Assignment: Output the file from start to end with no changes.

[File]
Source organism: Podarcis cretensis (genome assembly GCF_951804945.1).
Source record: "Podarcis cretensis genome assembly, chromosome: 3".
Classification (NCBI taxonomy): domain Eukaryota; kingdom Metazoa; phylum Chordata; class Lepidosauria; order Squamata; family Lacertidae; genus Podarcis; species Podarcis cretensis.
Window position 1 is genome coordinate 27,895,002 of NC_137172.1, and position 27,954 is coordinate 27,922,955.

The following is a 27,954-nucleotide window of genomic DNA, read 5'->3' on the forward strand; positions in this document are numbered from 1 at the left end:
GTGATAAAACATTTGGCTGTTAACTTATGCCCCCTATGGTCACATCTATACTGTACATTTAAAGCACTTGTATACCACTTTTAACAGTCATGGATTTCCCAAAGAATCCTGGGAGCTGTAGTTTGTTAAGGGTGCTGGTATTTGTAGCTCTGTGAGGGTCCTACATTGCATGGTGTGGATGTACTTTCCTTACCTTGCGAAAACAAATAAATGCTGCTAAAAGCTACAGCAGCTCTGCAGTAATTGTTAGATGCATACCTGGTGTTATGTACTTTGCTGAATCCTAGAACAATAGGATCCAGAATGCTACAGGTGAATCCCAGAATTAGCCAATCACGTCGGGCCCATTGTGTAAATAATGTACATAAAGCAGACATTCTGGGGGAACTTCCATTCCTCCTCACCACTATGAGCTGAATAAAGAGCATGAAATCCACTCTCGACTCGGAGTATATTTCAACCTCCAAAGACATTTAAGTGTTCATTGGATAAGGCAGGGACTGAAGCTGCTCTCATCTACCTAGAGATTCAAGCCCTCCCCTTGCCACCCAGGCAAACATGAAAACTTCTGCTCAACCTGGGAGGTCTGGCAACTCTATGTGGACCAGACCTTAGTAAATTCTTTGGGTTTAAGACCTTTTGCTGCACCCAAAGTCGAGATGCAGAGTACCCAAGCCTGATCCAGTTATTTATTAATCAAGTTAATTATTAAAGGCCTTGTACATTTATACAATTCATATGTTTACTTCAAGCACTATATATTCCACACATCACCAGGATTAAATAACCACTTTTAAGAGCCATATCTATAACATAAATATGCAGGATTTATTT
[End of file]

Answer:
Source organism: Podarcis cretensis (genome assembly GCF_951804945.1).
Source record: "Podarcis cretensis genome assembly, chromosome: 3".
Classification (NCBI taxonomy): domain Eukaryota; kingdom Metazoa; phylum Chordata; class Lepidosauria; order Squamata; family Lacertidae; genus Podarcis; species Podarcis cretensis.
Window position 1 is genome coordinate 27,895,002 of NC_137172.1, and position 27,954 is coordinate 27,922,955.

The following is a 27,954-nucleotide window of genomic DNA, read 5'->3' on the forward strand; positions in this document are numbered from 1 at the left end:
GTGATAAAACATTTGGCTGTTAACTTATGCCCCCTATGGTCACATCTATACTGTACATTTAAAGCACTTGTATACCACTTTTAACAGTCATGGATTTCCCAAAGAATCCTGGGAGCTGTAGTTTGTTAAGGGTGCTGGTATTTGTAGCTCTGTGAGGGTCCTACATTGCATGGTGTGGATGTACTTTCCTTACCTTGCGAAAACAAATAAATGCTGCTAAAAGCTACAGCAGCTCTGCAGTAATTGTTAGATGCATACCTGGTGTTATGTACTTTGCTGAATCCTAGAACAATAGGATCCAGAATGCTACAGGTGAATCCCAGAATTAGCCAATCACGTCGGGCCCATTGTGTAAATAATGTACATAAAGCAGACATTCTGGGGGAACTTCCATTCCTCCTCACCACTATGAGCTGAATAAAGAGCATGAAATCCACTCTCGACTCGGAGTATATTTCAACCTCCAAAGACATTTAAGTGTTCATTGGATAAGGCAGGGACTGAAGCTGCTCTCATCTACCTAGAGATTCAAGCCCTCCCCTTGCCACCCAGGCAAACATGAAAACTTCTGCTCAACCTGGGAGGTCTGGCAACTCTATGTGGACCAGACCTTAGTAAATTCTTTGGGTTTAAGACCTTTTGCTGCACCCAAAGTCGAGATGCAGAGTACCCAAGCCTGATCCAGTTATTTATTAATCAAGTTAATTATTAAAGGCCTTGTACATTTATACAATTCATATGTTTACTTCAAGCACTATATATTCCACACATCACCAGGATTAAATAACCACTTTTAAGAGCCATATCTATAACATAAATATGCAGGATTTATTT